Male birth control injections are highly effective, but may come with some significant negative side effects, according to a new study published in the Journal of Clinical Endocrinology & Metabolism.
The study looked at a group of 320 test subjects comprised of “Healthy men, aged 18–45 years, and their 18- to 38-year-old female partners, both without known fertility problems.”
The male subjects were injected with a combination of norethisterone enanthate and testosterone undecanoate every eight weeks, according to the report. The combination of the drugs drastically reduces live sperm counts in men.
The study sought to test both the effectiveness of the drugs in suppressing sperm levels in healthy men, and the reversibility of that suppression once treatment ended.
The results were promising in terms of both suppression and recovery.
“Of the 320 participants, 95.9 of 100 continuing users suppressed to a sperm concentration less than or equal to 1 million/mL within 24 weeks,” the study found. “During the efficacy phase of up to 56 weeks, 4 pregnancies occurred among the partners of the 266 male participants, with the rate of 1.57 per 100 continuing users. The cumulative reversibility of suppression of spermatogenesis after 52 weeks of recovery was 94.8 per 100 continuing users.”
That 1.57 percent of pregnancies compares to 5 to 9 percent rate of unexpected pregnancies among users of oral birth control pills, according to the U.S. Department of Health & Human Services. This may suggest that male birth control injections could potentially be more effective than oral contraceptives commonly taken by women. However, it should be noted that the number of subjects in the male birth control study was relatively small. More extensive research would be required to provide greater accuracy.
While the success rate in terms of suppressing sperm levels is promising, there was a downside to the research. Several of the participants who took the male birth control suffered negative side effects. Some of the side effects were significant enough for the men to abandon the study.
“Twenty men discontinued the study due to product-related side effects,” the report reads.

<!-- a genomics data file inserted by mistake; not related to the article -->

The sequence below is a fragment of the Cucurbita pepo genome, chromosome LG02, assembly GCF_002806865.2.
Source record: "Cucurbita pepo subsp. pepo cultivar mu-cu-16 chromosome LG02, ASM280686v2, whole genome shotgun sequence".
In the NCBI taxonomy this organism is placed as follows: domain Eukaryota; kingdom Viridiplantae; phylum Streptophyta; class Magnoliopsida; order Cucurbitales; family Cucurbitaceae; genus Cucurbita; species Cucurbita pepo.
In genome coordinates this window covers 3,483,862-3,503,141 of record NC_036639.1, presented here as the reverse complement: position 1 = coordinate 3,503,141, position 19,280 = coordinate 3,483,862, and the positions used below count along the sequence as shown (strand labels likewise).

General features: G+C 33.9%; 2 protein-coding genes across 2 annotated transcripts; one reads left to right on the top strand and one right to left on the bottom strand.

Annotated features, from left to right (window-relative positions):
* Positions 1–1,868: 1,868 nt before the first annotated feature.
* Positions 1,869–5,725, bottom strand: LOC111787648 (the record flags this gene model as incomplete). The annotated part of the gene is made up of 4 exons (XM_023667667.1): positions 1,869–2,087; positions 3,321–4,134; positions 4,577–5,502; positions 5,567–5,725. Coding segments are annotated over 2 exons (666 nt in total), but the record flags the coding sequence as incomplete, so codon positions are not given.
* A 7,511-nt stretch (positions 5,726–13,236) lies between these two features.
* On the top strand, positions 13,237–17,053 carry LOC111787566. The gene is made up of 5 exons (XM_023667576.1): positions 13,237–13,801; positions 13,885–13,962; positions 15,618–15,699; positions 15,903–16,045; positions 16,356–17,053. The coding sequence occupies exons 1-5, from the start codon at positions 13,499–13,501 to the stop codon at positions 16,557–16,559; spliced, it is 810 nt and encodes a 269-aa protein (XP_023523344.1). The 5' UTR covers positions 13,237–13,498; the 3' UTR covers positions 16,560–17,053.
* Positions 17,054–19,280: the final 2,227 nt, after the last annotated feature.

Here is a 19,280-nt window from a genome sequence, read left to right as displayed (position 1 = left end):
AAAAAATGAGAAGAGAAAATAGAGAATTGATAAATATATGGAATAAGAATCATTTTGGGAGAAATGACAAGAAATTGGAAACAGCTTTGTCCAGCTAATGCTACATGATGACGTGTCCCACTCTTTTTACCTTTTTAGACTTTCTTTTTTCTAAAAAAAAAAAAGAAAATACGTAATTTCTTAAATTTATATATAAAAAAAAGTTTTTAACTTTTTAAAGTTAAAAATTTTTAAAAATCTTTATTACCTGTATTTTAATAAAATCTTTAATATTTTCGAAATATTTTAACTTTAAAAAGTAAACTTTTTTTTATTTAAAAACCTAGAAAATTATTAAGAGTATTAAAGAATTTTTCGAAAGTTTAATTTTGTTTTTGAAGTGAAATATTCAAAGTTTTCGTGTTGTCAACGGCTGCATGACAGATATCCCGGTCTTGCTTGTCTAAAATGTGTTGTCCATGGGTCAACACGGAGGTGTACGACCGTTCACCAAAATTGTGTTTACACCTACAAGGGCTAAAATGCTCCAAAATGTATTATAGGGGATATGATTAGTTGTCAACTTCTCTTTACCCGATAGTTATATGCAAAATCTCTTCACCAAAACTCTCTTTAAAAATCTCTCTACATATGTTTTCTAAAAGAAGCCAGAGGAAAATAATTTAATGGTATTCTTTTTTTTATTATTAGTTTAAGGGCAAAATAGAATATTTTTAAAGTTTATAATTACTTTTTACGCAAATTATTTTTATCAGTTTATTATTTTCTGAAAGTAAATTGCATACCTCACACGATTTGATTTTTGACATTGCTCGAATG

“Of these 20, 6 men discontinued only for changes in mood, and 6 men discontinued for the following single reasons: acne, pain or panic at first injection, palpitations, hypertension, and erectile dysfunction. Eight men discontinued for more than 1 side effect, including multiple reasons related to changes in mood.”
Despite the fact that the male birth control drugs reduce sperm count, an increased libido was another reoccurring side effect listed in the report.
The report concludes that the “contraceptive efficacy was relatively good compared with other reversible methods available for men,” but acknowledges that the “frequencies of mild to moderate mood disorders were relatively high.”
The side effects were troubling enough for the researchers to prematurely terminate the recruitment and injections “following the recommendation of an external safety review committee.”
Despite the promising results of the effectiveness of the drugs, the side effects, and other factors may prevent male birth control may not become widely available any time soon.
CBS SF Bay Area reports that pharmaceutical companies do not appear to be particularly interested in male birth control.
“Their concern may be there’s a lack of profitability, maybe there is a question of gender bias,” CBS medical contributor Dr. Tara Narula says. “There’s a concern of regulatory hurdles. In addition, it’s not as easy to stop 1,500 sperm that are produced per second as opposed to one egg per month.”
The report has been attracting considerable attention on social media and has been trending on Facebook. Some readers and journalists have not taken the supposed side effects of male birth control as seriously as others, and allude to the type of gender bias Narula referred to.
The women’s interest website Broadly posted an article to Facebook with the comment “Dudes, suck it up—just like women have for decades,” referring to the common “side effects and responsibility of hormonal contraception” that women endure when taking birth control pills.
There is still no definitive date for when hormonal male birth control may become available. An article published by Tech Times early this year suggested that the likely date is some time in 2018.
[Featured Image by Spencer Platt/Getty Images]